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'I am passionate about disability equity'


It wasn’t until my early university life that I began to really feel the gaps and strains of the remission journey. I’d had childhood cancer, so it was only when I reached adulthood that I found myself recognising just how vastly different the active treatment and post treatment phases of a cancer journey are. So when I entered the professional world a few years ago, I wanted to try and use my lived experience and wider expertise to make some meaningful changes for other people who found themselves in a similar place to me.

Managing my health

I think the parts of life which are most challenging and underappreciated –because they are the least visible – are all the secondary health issues which can come even in the days, months, and years after your cancer treatment finishes. Chronic pain, damage to other life systems from chemotherapy, and the stress of the entire journey often take their toll. I feel very lucky in that I have found myself in a number of places professionally and personally to be able to not only speak about my experiences but also seek the support of my family, friends, and employers to manage my health in a more meaningful manner.HASAN QUOTE 1

As a practical example, I was able to support my current employer in both developing and deploying a generous additional leave allowance we titled “Disability and Carers Leave”. This allocates ten paid days leave for those with disabilities, long-term health conditions and/or caring responsibilities to enable them to take time away from work. They can use these days to attend appointments, manage their health conditions, and care for their general wellbeing without utilising other forms of protected leave such as annual leave or sickness absence. Having supported in the development and deployment I have also subsequently been able use this leave myself to attend my many hospital appointments and manage my chronic pain.

Being honest is the key

I have always had a very open and honest dialogue with my line managers when it comes to my health. As early as interviewing for a role I informed them of my health history and the specific support I would need in addition to what they may traditionally be used to. This has enabled me to feel more in control of my health. When I’ve needed time away to manage my health or had periods of flared chronic pain, I’ve been able to discuss ad hoc adjustments with my management and either remain at work, or when needed take disability and carers leave. This has all been possible because I have had conversations from the earliest point with them about the unique accessibility needs that could arise during my employment. It has never, therefore, come as a shock to them.

While this can be really challenging and I recognise how fortunate I’ve been that most of my managers over the years have been very supportive, I would encourage others to try and take a similar approach where possible so that you can rely on your employer to support you when the time comes. I would also highly recommend using any Health and Wellbeing (or equivalent) Passport that your employer has to facilitate conversations with your manager. Examples of Health and Wellbeing passports are available if you would like to champion developing a local offering for your organisation. A lot of people I speak to who are in a similar position don’t necessarily have this privilege. This is a big part of why I became involved in Mission Remission – to try and share some of my positive learning experiences.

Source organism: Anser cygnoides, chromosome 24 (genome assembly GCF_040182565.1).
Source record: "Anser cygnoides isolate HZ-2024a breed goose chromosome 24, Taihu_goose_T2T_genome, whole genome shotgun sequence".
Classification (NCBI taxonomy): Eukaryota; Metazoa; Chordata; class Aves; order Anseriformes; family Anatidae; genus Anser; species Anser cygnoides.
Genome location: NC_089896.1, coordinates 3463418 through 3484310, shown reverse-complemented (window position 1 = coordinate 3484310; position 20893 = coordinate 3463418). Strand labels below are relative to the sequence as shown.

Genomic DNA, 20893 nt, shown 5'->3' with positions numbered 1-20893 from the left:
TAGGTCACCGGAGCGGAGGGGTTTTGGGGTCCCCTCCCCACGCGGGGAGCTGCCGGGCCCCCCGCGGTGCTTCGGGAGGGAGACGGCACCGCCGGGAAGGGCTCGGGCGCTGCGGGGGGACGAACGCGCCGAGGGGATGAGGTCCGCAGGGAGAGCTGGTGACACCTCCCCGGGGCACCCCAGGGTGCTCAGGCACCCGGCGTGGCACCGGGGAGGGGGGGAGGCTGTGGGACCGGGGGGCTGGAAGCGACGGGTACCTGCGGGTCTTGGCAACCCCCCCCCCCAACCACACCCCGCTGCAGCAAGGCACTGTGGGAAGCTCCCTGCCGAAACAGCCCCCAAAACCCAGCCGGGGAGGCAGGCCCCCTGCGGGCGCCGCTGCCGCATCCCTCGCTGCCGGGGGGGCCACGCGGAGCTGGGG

The side-effects from treatment continue

Despite this, the seen and unseen side-effects of treatment continue to provide daily challenges, despite the time that has lapsed since my initial diagnosis and primary cancer treatment. There are various parts of my treatment journey which continue to this day because of the nature of my diagnosis and the interventions that were carried out at the time. I suffer from pain in various parts of my body, some due to the extensive surgery I have had, others due to the damage caused by chemotherapy. Managing this pain is a daily battle, with varying intensity, degree, and location. I have also faced challenges such as unexplained pain and swelling in my hands which is likely to be due to my long-term treatments and that unfortunately has no resolution. I use keyboards and computers a lot in my work and this is obviously difficult when my hands are particularly painful.HASAN QUOTE 2

My work with Mission Remission

Coming across a community like Mission Remission where I’ve been able to engage with other people in the same situation has been very therapeutic. The charity provides a platform for people to come together and share their experiences with a view to helping one another. In my role as Chair, I’ve also been able to find a lot of support from my Trustee Board which has been a really positive experience and something I am very thankful for. Being part of Mission Remission has allowed me to find a group who have shared lived experiences. It’s a group I can lean on around challenges and other situations I may find myself in as I navigate my career, and to whom I can also offer my own expertise.

TIP BOXHasan is our Chair at Mission Remission and has been in remission himself for just over two decades, after a diagnosis of Ewing Sarcoma. In his professional life he is Head of Equity, Diversity and Inclusion at a large NHS Trust and works in a number of other roles across the voluntary/charity sector. Hasan is an avid Formula 1 fan and lives in the South of England with his wife and son. He is passionate about disability equity and is always available to provide support and guidance to others with a listening and supportive ear.

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